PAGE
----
[12.5 miles: 4669': 7:25 hrs]
At 4 AM I was dragged awake by the intermittent bleating of the two watches I'd brought down with me for just this purpose: to insist electronically that I get the hell out of my sleeping bag and avoid a repetition of the last time I came down here to climb these mountains. Then—last Thanksgiving break—I had woken up freezing at the Mill Creek trailhead, even in my 20-below bag. I found it impossible to get up and had instead pulled another bag over myself, burrowed further in, and when I warmed, dropped back to sleep. Surfacing finally from my cocoon, I had been dismayed and more than a little ashamed to see that it was 10 AM—a full four hours after I had intended to be on the trail.
Not this time, though. For I found myself up and out before I knew enough to second-guess my own determination. Overhead the valley of the Lake Fork of the Gunnison, the Milky Way was a vague smear through a million other points of light. There was light enough to pick out the peaks around me: Whitecross the only one I could name, but the entire horizon was a sequence of snowy, starlit ridges and peaks.
Given the half-dozen tents and trucks at the trailhead and given the conversation I’d had with one of the team of four fraternity brothers (from Texas A & M, I think) the previous night, wherein he told me that he'd talked to a couple who had taken 12 hours that day to climb both peaks, and had post-holed all their way down, despite their early start and, more intimidatingly, their snow-shoes… given all of that, I'd thought that at this time of the morning the trailhead would be abuzz with climbers setting off. But no, I was the only one up. I had worked my way through a liter of water, a half-liter of Gatorade and an execrable PowerBar and was almost ready to leave before any of the other tents lit up.
The trail hugs the north slopes of the Silver Creek drainage and is bare and dry all the way up through the trees, with the exception of a few debris-filled run-out zones at the bottom of chutes draining the slopes on the opposite, north-facing side of the valley. Silver Creek is in full flow. By the time I reached the south-easterly head of the valley, the sun was pinking the top of Handies, visible back down Silver Creek and up Grizzly Gulch on the opposite side of the Lake Fork valley. This is where the dreaded snow-banks begin, but I was reaping the rewards of my (somewhat) early start and my reluctance to rest along the way, for all the snow was still frozen, and made for easy uphill walking in boots. I relished my good fortune, but the deep postholes descending beside me spoke loud and clear: the descent, after a day of snow-softening sun, was going to suck rancid yak pus. I could only imagine the lurching and cursing that went on in the creation of this downhill path, yesterday.
I made good time up to the pass at 13,020', reaching it exactly two hours from the trailhead. Here at last I rested, downed another liter of Gatorade and looked around. The classic tumult of the San Juans bounds endlessly to the east and south—it was at once disorienting and beautiful. On every mountainside I could see, at all aspects and elevations was evidence of recent slide activity, some seeming to run for a couple of thousand feet: a clear warning to anybody wanting to ski these slopes. Above, beyond a thin layer of altostratus, there were only a few innocuous-looking puffs.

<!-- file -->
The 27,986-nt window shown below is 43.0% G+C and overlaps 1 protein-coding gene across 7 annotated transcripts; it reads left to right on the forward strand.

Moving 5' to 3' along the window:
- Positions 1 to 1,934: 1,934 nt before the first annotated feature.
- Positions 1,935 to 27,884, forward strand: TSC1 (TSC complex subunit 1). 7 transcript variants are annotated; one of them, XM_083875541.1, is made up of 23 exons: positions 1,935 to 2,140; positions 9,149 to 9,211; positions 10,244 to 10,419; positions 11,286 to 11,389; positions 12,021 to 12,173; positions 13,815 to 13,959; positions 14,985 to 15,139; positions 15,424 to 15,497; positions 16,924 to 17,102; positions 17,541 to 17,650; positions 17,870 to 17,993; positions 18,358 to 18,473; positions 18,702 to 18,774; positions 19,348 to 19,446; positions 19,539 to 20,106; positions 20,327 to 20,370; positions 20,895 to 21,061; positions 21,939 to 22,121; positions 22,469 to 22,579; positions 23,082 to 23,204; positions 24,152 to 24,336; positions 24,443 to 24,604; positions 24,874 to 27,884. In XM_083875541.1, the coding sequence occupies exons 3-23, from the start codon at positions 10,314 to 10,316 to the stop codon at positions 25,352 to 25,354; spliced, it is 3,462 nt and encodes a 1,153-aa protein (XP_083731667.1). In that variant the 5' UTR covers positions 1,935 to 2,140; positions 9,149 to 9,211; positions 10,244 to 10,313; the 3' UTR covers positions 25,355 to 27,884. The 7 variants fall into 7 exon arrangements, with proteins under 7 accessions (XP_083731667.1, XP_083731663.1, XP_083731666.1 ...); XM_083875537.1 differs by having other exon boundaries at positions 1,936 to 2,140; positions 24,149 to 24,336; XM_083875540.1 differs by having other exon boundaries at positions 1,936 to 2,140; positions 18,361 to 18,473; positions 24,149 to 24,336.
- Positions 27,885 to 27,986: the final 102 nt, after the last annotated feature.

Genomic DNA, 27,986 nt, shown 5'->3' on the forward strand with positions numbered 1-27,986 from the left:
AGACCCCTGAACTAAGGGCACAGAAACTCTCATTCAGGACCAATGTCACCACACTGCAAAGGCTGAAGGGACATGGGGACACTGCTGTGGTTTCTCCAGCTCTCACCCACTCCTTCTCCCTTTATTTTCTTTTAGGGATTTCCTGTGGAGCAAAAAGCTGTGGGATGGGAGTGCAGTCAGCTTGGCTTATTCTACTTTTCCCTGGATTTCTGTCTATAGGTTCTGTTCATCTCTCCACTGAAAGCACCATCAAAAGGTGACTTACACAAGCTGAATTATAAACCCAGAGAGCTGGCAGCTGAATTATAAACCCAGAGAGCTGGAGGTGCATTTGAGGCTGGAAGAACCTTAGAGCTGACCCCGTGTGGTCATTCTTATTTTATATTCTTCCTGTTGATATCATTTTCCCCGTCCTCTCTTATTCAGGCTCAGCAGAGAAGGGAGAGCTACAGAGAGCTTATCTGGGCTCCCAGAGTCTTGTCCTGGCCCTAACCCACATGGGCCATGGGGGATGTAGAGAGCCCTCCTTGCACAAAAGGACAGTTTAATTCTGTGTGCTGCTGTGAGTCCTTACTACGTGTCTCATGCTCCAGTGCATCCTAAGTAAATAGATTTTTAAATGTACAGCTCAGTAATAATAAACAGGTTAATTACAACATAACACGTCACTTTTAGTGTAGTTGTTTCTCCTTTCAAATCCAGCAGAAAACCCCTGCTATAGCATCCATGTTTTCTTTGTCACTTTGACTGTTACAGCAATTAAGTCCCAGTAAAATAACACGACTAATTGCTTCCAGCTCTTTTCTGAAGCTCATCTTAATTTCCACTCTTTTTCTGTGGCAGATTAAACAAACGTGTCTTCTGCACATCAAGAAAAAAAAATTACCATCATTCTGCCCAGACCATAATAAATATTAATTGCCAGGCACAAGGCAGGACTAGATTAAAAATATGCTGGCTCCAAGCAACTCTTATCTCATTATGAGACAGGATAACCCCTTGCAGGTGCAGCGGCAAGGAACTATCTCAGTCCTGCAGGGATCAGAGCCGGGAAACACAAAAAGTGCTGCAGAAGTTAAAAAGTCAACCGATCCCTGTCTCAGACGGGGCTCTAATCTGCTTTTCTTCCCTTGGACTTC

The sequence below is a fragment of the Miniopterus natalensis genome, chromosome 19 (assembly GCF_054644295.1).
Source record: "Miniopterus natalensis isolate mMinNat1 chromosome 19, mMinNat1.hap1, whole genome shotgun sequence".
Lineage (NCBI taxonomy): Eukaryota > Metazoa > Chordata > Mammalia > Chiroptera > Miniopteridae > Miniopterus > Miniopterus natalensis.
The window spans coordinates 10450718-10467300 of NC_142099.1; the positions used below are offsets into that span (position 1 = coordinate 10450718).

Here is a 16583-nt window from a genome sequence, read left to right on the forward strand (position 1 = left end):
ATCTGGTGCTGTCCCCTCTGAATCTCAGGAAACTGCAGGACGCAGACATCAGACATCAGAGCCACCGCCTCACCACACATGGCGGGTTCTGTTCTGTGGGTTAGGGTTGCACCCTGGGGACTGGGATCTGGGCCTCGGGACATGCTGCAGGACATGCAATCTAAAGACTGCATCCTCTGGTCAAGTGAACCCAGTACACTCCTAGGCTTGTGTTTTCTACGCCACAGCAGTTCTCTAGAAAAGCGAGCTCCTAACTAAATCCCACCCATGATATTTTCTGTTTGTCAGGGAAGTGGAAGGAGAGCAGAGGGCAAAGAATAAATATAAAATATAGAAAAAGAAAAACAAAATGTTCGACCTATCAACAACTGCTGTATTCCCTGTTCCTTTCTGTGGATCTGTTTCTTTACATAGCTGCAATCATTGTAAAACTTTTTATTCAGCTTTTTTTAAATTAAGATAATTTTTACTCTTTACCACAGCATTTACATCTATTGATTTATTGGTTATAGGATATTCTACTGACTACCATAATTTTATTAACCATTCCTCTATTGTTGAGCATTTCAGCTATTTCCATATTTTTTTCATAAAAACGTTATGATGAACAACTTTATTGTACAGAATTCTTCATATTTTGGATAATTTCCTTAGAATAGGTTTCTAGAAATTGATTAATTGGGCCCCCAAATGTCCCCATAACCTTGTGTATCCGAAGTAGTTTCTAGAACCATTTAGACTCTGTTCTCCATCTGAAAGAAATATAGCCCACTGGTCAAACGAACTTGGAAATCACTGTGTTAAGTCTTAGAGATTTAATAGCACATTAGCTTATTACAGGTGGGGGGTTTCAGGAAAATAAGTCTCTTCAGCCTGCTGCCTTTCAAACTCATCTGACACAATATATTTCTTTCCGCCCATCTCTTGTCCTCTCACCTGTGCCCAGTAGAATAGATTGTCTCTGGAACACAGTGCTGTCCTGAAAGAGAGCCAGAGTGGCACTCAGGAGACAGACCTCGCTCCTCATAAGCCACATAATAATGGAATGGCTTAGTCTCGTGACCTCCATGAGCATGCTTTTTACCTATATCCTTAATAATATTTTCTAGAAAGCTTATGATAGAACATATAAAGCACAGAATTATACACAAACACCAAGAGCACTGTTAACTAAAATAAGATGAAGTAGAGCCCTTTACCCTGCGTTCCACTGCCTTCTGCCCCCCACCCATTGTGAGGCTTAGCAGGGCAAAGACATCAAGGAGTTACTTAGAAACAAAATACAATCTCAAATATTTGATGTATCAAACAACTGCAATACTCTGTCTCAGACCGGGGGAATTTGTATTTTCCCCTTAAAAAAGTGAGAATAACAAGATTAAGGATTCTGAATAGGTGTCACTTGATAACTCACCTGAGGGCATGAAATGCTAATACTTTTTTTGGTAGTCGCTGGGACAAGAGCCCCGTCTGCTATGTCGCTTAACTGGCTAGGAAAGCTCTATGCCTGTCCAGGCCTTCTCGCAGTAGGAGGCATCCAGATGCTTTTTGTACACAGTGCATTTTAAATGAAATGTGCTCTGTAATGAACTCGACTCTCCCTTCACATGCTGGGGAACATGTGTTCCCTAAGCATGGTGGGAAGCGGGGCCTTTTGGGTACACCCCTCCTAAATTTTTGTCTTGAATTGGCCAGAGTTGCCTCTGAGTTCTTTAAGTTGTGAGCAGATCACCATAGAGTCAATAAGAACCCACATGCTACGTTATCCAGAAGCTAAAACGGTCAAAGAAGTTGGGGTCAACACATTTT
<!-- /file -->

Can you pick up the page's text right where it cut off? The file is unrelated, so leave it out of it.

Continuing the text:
After a few minutes rest, I started up the north-east ridge, which was snowy on the left (E) but, in the main, bare. It was certainly possible to pick a path up the scree that avoided the snow, and having stashed my ice-ax and crampons safely in the back of the truck, I did so. As I climbed, the few San Juan landmarks I do recognize hove into view above the ridge over my right shoulder—Uncompahgre, Matterhorn, Wetterhorn were splendid, but their basin was completely swathed in snow. Behind them reared Coxcomb and over to the left was Lizards Head.
Then it was up onto the falsie and only a short walk up to the glowing red summit. It was now only 8 AM; three hours after I left my tent and plenty of time, I thought, looking south, for a lightning jaunt over to Sunshine and back. The sky had brightened and above the altostratus, each tiny puff was blossoming into larger cumulohumilis
. “Very pretty,” I thought, “just like pastry puffs.” (I think I was hungry.) From Redcloud summit, the traverse seemed a piece of cake (definitely hungry); just a stroll down and up the 500-or-so feet vertical in little over a horizontal mile. I signed the register, and noted names that I recognized in last September’s sheets.
I shoved a Nalgene of Gatorade in the pocket of my shell, dumped my pack, and was off to Sunshine at a trot. As I made the descent off Redcloud a couple of climbers crested the summit behind me but, no doubt mindful of the early building weather, they were soon gone. Despite its appearance from Redcloud, the traverse between to Sunshine was long and also, for the most part, tedious. It essentially skirts the west side of Point 13,841 on a scree slope but offers great views to the west down into the prime ski territory of the South Fork of Silver Creek. I spent my crossing fantasizing about the distant future, looking forward to a time when I am adept enough on my teles to launch off Sunshine’s west face, slot the cliffs, and run on down the South Fork to the main Silver Creek valley, carving elegant, effortless esses all the way. Given my current ability, it was just a far-fetched dream, but it was enough to distract me until I got to the ascent of the Sunshine summit block. Here, a couple of fairly exposed, snowy moves required my full attention, as a single misstep would have air-mailed me to oblivion: either east down a thousand feet or so of steeply inclined snowfield into the Bent Creek drainage, or west down rock chutes into the South Fork drainage. But they were not difficult moves—just a careful foot-placing up some moderately inclined snow: time to kick those boots in well. The moves soon passed and then it was up to the summit of Sunshine, where I stood a mere 12 inches above the magical 14,000' tide-mark.